from The American Heritage® Dictionary of the English Language, 4th Edition

  • n. A vessel made of a refractory substance such as graphite or porcelain, used for melting and calcining materials at high temperatures.
  • n. A severe test, as of patience or belief; a trial. See Synonyms at trial.
  • n. A place, time, or situation characterized by the confluence of powerful intellectual, social, economic, or political forces: "Macroeconomics . . . was cast in the crucible of the Depression” ( Peter Passell).

from Wiktionary, Creative Commons Attribution/Share-Alike License

  • n. A cup-shaped piece of laboratory equipment used to contain chemical compounds when heating them to very high temperatures.
  • n. A heat-resistant container in which metals are melted, usually at temperatures above 500°C, commonly made of graphite with clay as a binder.
  • n. The bottom and hottest part of a blast furnace; the hearth.
  • n. A very difficult and trying experience, that acts as a refining or hardening process.

from the GNU version of the Collaborative International Dictionary of English

  • n. A vessel or melting pot, composed of some very refractory substance, as clay, graphite, platinum, and used for melting and calcining substances which require a strong degree of heat, as metals, ores, etc.
  • n. A hollow place at the bottom of a furnace, to receive the melted metal.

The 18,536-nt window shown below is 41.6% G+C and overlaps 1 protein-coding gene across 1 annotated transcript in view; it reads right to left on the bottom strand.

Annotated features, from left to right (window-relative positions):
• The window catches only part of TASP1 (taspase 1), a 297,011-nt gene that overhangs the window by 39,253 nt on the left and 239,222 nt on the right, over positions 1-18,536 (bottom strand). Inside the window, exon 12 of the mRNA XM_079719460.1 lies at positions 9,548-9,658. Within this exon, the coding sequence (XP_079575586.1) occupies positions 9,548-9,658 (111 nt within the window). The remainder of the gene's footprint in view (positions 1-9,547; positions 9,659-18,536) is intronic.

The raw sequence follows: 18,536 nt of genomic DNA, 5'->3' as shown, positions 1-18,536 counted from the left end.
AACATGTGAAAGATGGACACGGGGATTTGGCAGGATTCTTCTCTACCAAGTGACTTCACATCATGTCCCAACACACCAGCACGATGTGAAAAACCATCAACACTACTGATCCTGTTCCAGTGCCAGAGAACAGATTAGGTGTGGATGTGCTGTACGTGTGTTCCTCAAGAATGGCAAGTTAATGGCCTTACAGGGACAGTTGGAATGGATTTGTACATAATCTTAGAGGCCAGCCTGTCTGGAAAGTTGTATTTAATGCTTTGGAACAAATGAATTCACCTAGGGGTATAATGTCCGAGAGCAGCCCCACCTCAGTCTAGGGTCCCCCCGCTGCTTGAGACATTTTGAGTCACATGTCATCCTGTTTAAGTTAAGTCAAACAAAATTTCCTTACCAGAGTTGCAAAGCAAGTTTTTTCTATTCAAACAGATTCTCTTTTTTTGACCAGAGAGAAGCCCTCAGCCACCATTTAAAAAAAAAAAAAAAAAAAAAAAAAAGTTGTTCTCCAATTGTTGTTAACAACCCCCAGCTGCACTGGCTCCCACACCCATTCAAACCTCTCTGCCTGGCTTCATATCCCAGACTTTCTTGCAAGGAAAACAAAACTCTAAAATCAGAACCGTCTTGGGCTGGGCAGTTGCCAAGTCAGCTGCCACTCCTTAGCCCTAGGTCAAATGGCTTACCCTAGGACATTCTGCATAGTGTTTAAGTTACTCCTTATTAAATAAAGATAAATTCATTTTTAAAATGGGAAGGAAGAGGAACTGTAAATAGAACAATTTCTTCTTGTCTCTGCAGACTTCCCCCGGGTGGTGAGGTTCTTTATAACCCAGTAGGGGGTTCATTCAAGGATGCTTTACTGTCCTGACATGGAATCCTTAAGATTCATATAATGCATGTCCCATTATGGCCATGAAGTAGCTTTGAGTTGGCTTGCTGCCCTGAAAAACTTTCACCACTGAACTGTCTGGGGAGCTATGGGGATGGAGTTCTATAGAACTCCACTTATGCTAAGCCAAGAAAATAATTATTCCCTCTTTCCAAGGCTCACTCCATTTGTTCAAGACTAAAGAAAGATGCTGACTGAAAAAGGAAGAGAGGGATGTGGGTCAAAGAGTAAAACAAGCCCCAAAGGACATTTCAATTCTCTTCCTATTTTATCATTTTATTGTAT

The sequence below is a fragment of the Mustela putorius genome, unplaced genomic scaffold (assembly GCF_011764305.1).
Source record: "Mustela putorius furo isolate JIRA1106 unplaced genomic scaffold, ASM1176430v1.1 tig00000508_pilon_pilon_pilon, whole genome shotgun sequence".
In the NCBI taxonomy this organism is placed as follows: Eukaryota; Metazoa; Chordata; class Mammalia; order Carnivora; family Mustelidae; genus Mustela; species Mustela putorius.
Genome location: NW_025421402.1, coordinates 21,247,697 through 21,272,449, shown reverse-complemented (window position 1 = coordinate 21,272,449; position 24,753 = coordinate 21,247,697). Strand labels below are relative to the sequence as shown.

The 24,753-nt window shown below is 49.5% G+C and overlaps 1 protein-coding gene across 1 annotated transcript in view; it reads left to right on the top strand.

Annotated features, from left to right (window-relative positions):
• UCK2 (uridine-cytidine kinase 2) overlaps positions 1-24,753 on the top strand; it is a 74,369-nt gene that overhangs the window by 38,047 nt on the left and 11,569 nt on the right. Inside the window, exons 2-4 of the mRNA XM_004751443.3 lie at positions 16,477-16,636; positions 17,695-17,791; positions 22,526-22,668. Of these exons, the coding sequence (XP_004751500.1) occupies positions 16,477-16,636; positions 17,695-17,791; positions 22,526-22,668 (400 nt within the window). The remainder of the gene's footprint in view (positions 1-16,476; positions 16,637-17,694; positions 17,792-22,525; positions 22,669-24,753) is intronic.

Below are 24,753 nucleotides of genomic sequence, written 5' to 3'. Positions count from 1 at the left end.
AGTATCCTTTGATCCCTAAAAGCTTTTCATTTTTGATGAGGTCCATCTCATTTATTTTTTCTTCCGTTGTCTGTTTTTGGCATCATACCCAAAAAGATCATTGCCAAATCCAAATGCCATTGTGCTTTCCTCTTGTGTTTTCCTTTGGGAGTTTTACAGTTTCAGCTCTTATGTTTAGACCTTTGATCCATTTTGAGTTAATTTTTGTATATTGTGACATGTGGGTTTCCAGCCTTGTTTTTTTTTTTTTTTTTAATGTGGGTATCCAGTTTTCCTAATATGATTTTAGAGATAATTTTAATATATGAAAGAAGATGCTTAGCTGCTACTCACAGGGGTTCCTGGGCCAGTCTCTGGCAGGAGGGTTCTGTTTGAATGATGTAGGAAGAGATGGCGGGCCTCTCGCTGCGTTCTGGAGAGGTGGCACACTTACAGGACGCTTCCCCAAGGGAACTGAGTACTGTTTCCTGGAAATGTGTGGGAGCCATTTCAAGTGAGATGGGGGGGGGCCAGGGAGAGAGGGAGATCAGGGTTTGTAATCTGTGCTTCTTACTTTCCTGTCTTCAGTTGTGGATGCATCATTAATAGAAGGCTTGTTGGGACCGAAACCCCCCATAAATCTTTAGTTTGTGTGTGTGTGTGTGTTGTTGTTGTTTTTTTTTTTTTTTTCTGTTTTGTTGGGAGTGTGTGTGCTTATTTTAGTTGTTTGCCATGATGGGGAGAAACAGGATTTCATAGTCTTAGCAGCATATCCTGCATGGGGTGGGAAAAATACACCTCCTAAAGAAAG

• n. A test of the most decisive kind; a severe trial.

from The Century Dictionary and Cyclopedia

  • n. A vessel or melting-pot for chemical purposes, made of pure clay or other material, as black-lead, porcelain, platinum, silver, or iron, and so baked or tempered as to endure extreme heat without fusing.
  • n. A hollow place at the bottom of a chemical furnace, for collecting the molten metal.
  • n. Figuratively, a severe or searching test: as, his probity was tried in the crucible of temptation.
  • n.

from WordNet 3.0 Copyright 2006 by Princeton University. All rights reserved.

  • n. a vessel made of material that does not melt easily; used for high temperature chemical reactions


Middle English crusible, from Medieval Latin crūcibulum, night-light, crucible, possibly from Old French croisuel, cresset; see cresset.
(American Heritage® Dictionary of the English Language, Fourth Edition)
From Latin crucibulum ("night-lamp, metallurgic melting-pot"), apparently a derivative of crux ("cross"). (Wiktionary)



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  • Whenever my chemistry teacher would use a crucible for heating things, he'd quip that it was invented by Arthur Miller.

    That man is a genius! <3

    June 29, 2008